Should you use a venture capitalist to fund your business?

These three tips can help you structure a beneficial relationship with a VC.

Venture capitalists and venture capital firms (VC) can provide funds for a growing business. These investors are generally looking to invest large sums of money into a business that has positioned itself to provide big returns. In exchange for providing these funds, the VC generally receives an ownership stake in the business.

This industry works by balancing four main participants. The VC essentially manages three different parties: first is the business owner looking for funding, next the investors looking for a high return and finally the investment bankers that ultimately sell companies for a large gain.

Considering VC funding: Where do I begin?

Generally, business owners meet up with potential investors through networking. A common connection can recommend a meeting. This will establish that you and the VC have a common, trusted connection and that you have the drive needed to push your business forward.

Pursuing investors: How can I better ensure success?

These three tips can help:

  • Have a clear need. Explain what the capital invested by the VC will go towards. Does the business need to expand domestically or internationally? Does the business need funds to increase output of the product? Have a tangible purpose for the funds to explain to potential investors.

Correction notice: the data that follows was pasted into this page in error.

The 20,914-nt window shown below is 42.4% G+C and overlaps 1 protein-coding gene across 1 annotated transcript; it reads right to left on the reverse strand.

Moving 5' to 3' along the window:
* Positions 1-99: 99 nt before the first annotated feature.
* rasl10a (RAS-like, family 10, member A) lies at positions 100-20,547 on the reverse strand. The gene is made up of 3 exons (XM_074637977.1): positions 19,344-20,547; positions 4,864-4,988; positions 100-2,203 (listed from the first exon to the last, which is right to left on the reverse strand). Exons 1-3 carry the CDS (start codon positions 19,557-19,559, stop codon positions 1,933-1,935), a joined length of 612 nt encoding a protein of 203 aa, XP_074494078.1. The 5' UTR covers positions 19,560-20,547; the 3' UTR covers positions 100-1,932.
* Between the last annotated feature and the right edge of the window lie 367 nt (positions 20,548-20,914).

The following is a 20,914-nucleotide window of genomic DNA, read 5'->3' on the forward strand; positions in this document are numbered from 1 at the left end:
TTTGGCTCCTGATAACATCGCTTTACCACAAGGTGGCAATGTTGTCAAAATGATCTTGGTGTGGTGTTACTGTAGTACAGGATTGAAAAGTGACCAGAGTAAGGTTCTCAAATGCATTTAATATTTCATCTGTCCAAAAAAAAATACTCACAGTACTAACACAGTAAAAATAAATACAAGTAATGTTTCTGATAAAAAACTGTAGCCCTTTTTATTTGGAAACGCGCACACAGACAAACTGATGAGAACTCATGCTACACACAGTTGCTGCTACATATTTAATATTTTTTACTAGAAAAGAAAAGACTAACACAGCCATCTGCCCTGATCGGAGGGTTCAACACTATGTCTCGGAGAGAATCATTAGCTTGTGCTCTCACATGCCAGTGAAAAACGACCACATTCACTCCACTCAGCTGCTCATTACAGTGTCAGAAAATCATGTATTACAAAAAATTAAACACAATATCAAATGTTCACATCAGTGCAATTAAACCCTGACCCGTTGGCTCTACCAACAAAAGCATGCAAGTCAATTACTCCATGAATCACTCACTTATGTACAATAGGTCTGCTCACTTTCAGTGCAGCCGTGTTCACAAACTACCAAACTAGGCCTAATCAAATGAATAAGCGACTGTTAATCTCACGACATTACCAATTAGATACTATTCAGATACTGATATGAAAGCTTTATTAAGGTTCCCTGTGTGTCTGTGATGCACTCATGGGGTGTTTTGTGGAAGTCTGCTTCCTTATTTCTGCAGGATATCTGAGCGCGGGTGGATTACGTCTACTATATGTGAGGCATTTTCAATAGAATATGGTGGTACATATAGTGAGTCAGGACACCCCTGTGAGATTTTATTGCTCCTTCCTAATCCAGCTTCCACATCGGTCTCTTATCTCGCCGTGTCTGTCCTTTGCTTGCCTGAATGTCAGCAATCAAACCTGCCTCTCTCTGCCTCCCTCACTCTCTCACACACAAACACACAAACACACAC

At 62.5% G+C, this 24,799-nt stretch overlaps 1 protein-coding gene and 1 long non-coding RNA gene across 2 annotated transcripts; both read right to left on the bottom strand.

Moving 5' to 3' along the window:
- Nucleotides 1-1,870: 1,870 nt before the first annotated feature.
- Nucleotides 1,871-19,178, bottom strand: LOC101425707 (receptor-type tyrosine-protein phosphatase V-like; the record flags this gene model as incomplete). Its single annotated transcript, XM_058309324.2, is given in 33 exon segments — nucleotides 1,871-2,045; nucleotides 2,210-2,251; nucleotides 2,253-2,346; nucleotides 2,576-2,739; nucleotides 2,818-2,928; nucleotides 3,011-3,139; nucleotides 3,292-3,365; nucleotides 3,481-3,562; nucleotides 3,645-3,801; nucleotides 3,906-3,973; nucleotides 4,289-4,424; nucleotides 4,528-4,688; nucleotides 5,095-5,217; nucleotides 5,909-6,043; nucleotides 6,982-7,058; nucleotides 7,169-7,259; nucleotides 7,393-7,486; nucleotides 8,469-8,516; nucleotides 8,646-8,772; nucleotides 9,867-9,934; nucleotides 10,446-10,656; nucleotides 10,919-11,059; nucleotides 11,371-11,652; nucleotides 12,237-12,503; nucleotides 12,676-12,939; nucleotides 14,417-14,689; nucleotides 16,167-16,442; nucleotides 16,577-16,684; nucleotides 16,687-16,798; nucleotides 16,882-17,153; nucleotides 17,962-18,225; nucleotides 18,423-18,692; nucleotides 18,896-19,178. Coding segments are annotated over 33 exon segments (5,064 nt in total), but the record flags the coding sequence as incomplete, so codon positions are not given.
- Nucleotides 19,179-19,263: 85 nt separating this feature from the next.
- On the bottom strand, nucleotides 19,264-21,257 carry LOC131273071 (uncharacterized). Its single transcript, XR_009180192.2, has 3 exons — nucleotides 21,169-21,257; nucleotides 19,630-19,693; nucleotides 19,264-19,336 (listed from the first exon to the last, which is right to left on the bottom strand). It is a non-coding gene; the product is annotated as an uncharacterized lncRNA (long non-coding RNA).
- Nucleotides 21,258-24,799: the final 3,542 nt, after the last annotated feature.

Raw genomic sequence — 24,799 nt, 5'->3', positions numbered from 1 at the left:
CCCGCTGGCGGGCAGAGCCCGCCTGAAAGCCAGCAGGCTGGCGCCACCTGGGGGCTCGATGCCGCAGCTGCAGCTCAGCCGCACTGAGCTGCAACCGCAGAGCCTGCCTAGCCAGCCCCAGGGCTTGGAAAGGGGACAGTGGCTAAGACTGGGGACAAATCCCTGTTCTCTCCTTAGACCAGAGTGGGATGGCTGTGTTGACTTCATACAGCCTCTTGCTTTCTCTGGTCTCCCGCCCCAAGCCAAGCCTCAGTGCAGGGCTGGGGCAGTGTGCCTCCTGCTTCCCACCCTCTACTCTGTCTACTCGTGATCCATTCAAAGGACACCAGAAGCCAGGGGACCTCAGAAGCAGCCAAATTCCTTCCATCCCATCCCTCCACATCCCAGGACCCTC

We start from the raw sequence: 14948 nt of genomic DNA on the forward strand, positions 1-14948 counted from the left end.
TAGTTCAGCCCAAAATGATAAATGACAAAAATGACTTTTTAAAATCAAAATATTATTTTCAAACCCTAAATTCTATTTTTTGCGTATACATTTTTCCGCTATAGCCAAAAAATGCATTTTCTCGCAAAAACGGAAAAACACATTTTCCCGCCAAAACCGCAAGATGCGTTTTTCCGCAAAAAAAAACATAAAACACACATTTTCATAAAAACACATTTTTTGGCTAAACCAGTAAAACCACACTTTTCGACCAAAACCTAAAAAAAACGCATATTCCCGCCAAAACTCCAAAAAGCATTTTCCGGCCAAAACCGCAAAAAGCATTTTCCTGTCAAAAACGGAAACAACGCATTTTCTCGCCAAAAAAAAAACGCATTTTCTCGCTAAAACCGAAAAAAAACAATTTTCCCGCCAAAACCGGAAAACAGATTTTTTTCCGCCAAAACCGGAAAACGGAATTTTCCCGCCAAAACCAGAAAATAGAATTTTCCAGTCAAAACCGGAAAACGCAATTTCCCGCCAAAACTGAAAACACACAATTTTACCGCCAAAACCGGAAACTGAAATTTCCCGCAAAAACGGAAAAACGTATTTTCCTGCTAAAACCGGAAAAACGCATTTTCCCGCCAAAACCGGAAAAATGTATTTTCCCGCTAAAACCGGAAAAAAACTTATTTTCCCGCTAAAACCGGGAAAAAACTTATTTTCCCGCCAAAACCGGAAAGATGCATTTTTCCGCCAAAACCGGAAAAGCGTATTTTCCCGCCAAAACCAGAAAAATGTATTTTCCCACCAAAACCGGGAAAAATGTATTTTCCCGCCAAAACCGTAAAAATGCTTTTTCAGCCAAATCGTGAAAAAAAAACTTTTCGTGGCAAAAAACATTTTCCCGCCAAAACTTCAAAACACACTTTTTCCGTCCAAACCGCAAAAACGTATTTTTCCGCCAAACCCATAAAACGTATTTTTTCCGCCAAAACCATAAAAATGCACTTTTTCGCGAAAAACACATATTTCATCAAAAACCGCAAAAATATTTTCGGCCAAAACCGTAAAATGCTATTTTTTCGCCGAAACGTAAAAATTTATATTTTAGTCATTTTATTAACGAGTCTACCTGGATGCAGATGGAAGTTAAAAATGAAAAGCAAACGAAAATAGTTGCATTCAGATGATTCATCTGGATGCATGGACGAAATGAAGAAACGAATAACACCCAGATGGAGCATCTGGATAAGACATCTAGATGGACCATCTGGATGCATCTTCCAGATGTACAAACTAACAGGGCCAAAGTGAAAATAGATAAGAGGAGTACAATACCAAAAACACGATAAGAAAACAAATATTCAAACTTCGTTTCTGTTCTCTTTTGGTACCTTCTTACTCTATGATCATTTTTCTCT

• Know applicable laws. Regulations vary depending on the product. Have a basic understanding of these regulations and how they impact your product.
  • Meet your weakness. Every business has a weakness. Own it and present a resolution.

If accepted, a VC generally provides the business a term sheet. This is a document designed to cover the applicable business terms. If drafted wisely, it will negate the risk for surprises during the investment relationship. Once both parties agree to a proposed term sheet, actual financial documents are provided and the due diligence process escalates. Due diligence will include a thorough review of the business. Be prepared to provide various documentation including financial documents, employment agreements and intellectual property materials.

The VC generally offers the funding in one of two ways: outright or in waves. Ultimately, a relationship between a VC and a business generally lasts four to six years before the VC shifts its role through a merger or acquisition with another business.

Another good question: Why do I need an attorney to help structure this deal?

The financial relationship that exists between business owners and VCs is a dynamic one. When structured wisely, it can translate to a positive experience for both parties. An attorney experienced in this niche area of legal practice can help draft and revise the documents that guide the financial arrangement, better ensuring a fair agreement that meets your business' interests.